It is once again Family Storytime at the Abrahams Branch Library, 5111 N. 90th St. Children of all ages will experience stories, creative movement, and explore the early literacy skills of singing, playing, reading, talking and writing. Childcare groups welcome, please phone in advance. Time: 10:30–11:00 a.m. For more info, phone 402-444-6284.
First United Methodist Church, 7020 Cass St., presents “School to Prison Pipeline” at 6:30 p.m. in the Commons area – door 4. “From the Classroom to the Courtroom: A Review of the School Police Programs,” author Rose Godinez, will discuss how to involve the community in finally addressing our inhumane school to prison pipeline and LB 390 which establishes new roles for School Resource Officers in Nebraska. The event is free and open to the community, however you must register at Eventbrite.
Read the book. Then see the movie. Each month Midtown Cinema and Omaha Public Library (OPL) will partner to bring you a viewing of a book that made it to the big screen. Following the screening, join OPL’s staff in the Sunshine Taproom for a lively discussion of that month’s book and movie. This month’s movie is The Graduate. For tickets or more info, go to https://drafthouse.com/omaha/series/novel-pictures.
SeptemberFest is back at Omaha CenturyLink Center. Enjoy a car show, MusicFest, Dino Adventures, food booths, and the ever-popular carnival rides. Friday 5 p.m.‑ midnight, Sat., Sun, Mon., 12 p.m.‑ midnight.
Great Plains Black History Museum will host a book signing for “Your Bridge to History,” written by Portia and Preston Love Jr., from 1– 3 p.m.
Labor Day Masquerade R&B Edition at Love’s Jazz & Arts Center, 2510 N. 24th St., at 8 p.m. A live R&B musical performance themed around the mystique, sexiness, and allure of masquerade balls of the past. Purchase tickets at https://www.eventbrite.com.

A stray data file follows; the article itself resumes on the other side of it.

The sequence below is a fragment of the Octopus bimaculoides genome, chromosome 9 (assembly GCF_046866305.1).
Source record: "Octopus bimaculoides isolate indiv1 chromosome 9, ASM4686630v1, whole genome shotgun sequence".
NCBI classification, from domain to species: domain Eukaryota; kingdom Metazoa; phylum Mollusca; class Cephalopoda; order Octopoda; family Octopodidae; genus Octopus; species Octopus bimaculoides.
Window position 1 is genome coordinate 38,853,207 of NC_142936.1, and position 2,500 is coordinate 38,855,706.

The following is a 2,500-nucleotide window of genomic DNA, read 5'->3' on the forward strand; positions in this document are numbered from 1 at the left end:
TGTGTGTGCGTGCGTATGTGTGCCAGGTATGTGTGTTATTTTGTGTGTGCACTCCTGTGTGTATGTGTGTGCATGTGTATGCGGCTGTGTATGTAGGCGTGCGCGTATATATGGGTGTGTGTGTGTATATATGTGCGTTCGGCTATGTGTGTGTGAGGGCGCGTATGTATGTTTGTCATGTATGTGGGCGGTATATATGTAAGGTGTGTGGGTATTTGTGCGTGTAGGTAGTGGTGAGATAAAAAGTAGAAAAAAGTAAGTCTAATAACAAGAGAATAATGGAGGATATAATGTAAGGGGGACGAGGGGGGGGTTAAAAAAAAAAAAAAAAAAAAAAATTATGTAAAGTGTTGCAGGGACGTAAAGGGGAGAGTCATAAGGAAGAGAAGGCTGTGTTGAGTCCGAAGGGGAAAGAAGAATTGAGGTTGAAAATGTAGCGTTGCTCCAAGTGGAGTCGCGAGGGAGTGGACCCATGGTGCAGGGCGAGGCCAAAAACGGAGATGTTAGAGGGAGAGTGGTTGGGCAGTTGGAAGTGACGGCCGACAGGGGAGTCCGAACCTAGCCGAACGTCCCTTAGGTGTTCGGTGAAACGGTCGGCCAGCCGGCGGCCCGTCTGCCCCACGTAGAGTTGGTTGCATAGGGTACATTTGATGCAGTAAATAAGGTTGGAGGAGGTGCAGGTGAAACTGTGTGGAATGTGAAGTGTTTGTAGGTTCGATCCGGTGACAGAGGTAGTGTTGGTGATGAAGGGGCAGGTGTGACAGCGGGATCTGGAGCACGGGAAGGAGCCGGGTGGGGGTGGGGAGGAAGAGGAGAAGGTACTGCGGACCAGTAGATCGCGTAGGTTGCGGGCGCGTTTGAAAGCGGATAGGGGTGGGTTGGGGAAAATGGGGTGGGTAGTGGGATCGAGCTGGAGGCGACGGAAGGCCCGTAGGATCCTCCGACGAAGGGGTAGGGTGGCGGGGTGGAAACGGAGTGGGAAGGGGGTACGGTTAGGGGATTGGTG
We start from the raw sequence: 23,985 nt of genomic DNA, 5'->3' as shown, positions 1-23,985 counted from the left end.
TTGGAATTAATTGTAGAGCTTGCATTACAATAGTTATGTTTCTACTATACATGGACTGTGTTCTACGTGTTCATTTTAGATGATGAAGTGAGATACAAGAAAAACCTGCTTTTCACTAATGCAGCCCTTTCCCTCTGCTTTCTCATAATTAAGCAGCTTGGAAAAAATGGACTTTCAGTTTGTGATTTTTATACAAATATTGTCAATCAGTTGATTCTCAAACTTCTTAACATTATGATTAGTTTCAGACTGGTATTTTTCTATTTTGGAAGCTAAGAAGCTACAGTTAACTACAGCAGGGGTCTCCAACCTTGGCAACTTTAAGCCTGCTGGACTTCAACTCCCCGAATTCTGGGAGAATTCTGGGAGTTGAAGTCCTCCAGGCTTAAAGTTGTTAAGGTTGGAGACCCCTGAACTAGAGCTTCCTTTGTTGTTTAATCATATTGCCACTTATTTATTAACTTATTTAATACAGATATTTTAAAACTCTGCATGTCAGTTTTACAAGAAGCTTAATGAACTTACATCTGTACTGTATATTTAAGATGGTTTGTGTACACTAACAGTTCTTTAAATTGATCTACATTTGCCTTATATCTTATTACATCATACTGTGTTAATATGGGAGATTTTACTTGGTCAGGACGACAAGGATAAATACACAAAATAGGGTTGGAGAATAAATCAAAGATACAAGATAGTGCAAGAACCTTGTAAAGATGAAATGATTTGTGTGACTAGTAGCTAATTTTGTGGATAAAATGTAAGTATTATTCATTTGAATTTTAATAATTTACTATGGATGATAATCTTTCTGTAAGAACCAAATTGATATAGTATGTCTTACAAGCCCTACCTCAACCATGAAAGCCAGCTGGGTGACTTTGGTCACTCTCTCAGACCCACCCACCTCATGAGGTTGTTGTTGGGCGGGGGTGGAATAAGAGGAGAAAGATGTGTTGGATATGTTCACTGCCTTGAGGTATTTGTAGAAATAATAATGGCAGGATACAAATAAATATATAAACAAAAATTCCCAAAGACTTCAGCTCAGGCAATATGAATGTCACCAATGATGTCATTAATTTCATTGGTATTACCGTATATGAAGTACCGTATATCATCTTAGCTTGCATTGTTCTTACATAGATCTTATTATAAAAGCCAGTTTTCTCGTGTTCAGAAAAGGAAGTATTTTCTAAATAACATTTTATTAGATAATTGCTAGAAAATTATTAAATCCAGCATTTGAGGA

– 2019 Rhythm Blues & Arts Fest 2–11:30 p.m. Keith Sweat will Make It Last Forever! at Lewis & Clark Landing, 345 Riverfront Dr. Pop-up shops with regional arts & crafts, food and beverages from local favorites are will be available. Vendors who wish to display or sell their wares need to fill out the form at www.rbafest.com. Tickets and VIP packages available now at Eventbrite. Gates open at 2:00 p.m. No refunds.
North Omaha’s own Terence “Bud” Crawford, WBO Welterweight Champion of the World, is the Grand Marshall of The SeptemberFest parade. The parade starts at 16th and CassStreets, travels south on 16th Street to Capitol Avenue, continues east on Capitol to 10th Street and concludes by proceeding north on 10th Street to Mike Fahey street. The two-hour parade goes on rain or shine. There will be flag carrying honor guards, marching bands, labor unions, businesses, floats, animals, horses, clowns and roaming artists. The fun begins at 10 a.m.
The catfish is fresh, hot, and waiting for you at Clair Methodist, 5544 Ames Ave. Come for lunch, 11 a.m. – 2 p.m. and return for dinner, 4-7 p.m. Menu includes fried catfish, two sides, a beverage and homemade lemon cake. Phone 402-451-8322 to place your order. Delivery available on 3 or more orders.
Book Signing: Author Nicole Ryan for release of her new book “Moving Forward,” Divine Nspirations, 2118 N. 24th St. For more info, phone Valerie Bradford at 402-707-7139.
The Omaha Star, in existence for more than 80 years, has been Nebraska’s largest African American newspaper and the city’s most effective device to improve the lives of African Americans. Since 1938, the policy of the Omaha Star has been to print only positive news and to be a vigilant champion for African-American progress. Located in the heart of Omaha’s African American community, two blocks south of 24th & Lake Street, the Omaha Star building is a surviving symbol of culture, strength, positive journalism, information and education to individuals in Omaha and the surrounding areas.
The Omaha Star, with its circulation of approximately 30,000, was found in a survey conducted in 2001 to be read six times before being discarded. In its history, The Omaha Star has never missed an edition. Its archives are a miniature history of Omaha’s black community, a population of well over 60,000 people.